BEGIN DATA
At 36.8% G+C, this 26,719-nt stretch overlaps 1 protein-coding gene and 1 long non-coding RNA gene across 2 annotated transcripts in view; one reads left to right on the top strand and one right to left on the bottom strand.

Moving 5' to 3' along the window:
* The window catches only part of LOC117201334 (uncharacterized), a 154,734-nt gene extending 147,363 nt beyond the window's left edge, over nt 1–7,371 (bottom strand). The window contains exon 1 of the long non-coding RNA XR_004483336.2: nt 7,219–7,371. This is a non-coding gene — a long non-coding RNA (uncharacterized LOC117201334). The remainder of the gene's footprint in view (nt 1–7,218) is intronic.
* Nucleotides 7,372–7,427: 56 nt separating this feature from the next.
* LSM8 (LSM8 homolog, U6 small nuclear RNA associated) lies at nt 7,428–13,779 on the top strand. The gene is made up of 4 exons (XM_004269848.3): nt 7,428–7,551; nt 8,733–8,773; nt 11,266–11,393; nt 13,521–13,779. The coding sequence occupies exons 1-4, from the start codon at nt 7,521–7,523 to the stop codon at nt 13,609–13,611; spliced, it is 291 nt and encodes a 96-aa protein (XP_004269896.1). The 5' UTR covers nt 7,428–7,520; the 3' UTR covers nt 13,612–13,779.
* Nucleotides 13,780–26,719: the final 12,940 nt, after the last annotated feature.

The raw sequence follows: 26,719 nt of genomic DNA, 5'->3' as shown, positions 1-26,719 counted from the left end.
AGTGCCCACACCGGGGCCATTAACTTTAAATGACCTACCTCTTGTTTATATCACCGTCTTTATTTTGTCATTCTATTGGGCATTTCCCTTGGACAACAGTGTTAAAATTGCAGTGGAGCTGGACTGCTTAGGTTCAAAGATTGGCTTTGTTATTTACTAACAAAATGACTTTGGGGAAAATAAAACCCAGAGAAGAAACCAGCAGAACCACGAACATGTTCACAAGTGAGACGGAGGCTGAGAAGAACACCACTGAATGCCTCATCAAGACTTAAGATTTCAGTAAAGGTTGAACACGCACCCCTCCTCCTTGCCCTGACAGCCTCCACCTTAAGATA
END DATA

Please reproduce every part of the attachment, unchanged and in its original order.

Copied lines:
At 36.8% G+C, this 26,719-nt stretch overlaps 1 protein-coding gene and 1 long non-coding RNA gene across 2 annotated transcripts in view; one reads left to right on the top strand and one right to left on the bottom strand.

Moving 5' to 3' along the window:
* The window catches only part of LOC117201334 (uncharacterized), a 154,734-nt gene extending 147,363 nt beyond the window's left edge, over nt 1–7,371 (bottom strand). The window contains exon 1 of the long non-coding RNA XR_004483336.2: nt 7,219–7,371. This is a non-coding gene — a long non-coding RNA (uncharacterized LOC117201334). The remainder of the gene's footprint in view (nt 1–7,218) is intronic.
* Nucleotides 7,372–7,427: 56 nt separating this feature from the next.
* LSM8 (LSM8 homolog, U6 small nuclear RNA associated) lies at nt 7,428–13,779 on the top strand. The gene is made up of 4 exons (XM_004269848.3): nt 7,428–7,551; nt 8,733–8,773; nt 11,266–11,393; nt 13,521–13,779. The coding sequence occupies exons 1-4, from the start codon at nt 7,521–7,523 to the stop codon at nt 13,609–13,611; spliced, it is 291 nt and encodes a 96-aa protein (XP_004269896.1). The 5' UTR covers nt 7,428–7,520; the 3' UTR covers nt 13,612–13,779.
* Nucleotides 13,780–26,719: the final 12,940 nt, after the last annotated feature.

The raw sequence follows: 26,719 nt of genomic DNA, 5'->3' as shown, positions 1-26,719 counted from the left end.
AGTGCCCACACCGGGGCCATTAACTTTAAATGACCTACCTCTTGTTTATATCACCGTCTTTATTTTGTCATTCTATTGGGCATTTCCCTTGGACAACAGTGTTAAAATTGCAGTGGAGCTGGACTGCTTAGGTTCAAAGATTGGCTTTGTTATTTACTAACAAAATGACTTTGGGGAAAATAAAACCCAGAGAAGAAACCAGCAGAACCACGAACATGTTCACAAGTGAGACGGAGGCTGAGAAGAACACCACTGAATGCCTCATCAAGACTTAAGATTTCAGTAAAGGTTGAACACGCACCCCTCCTCCTTGCCCTGACAGCCTCCACCTTAAGATA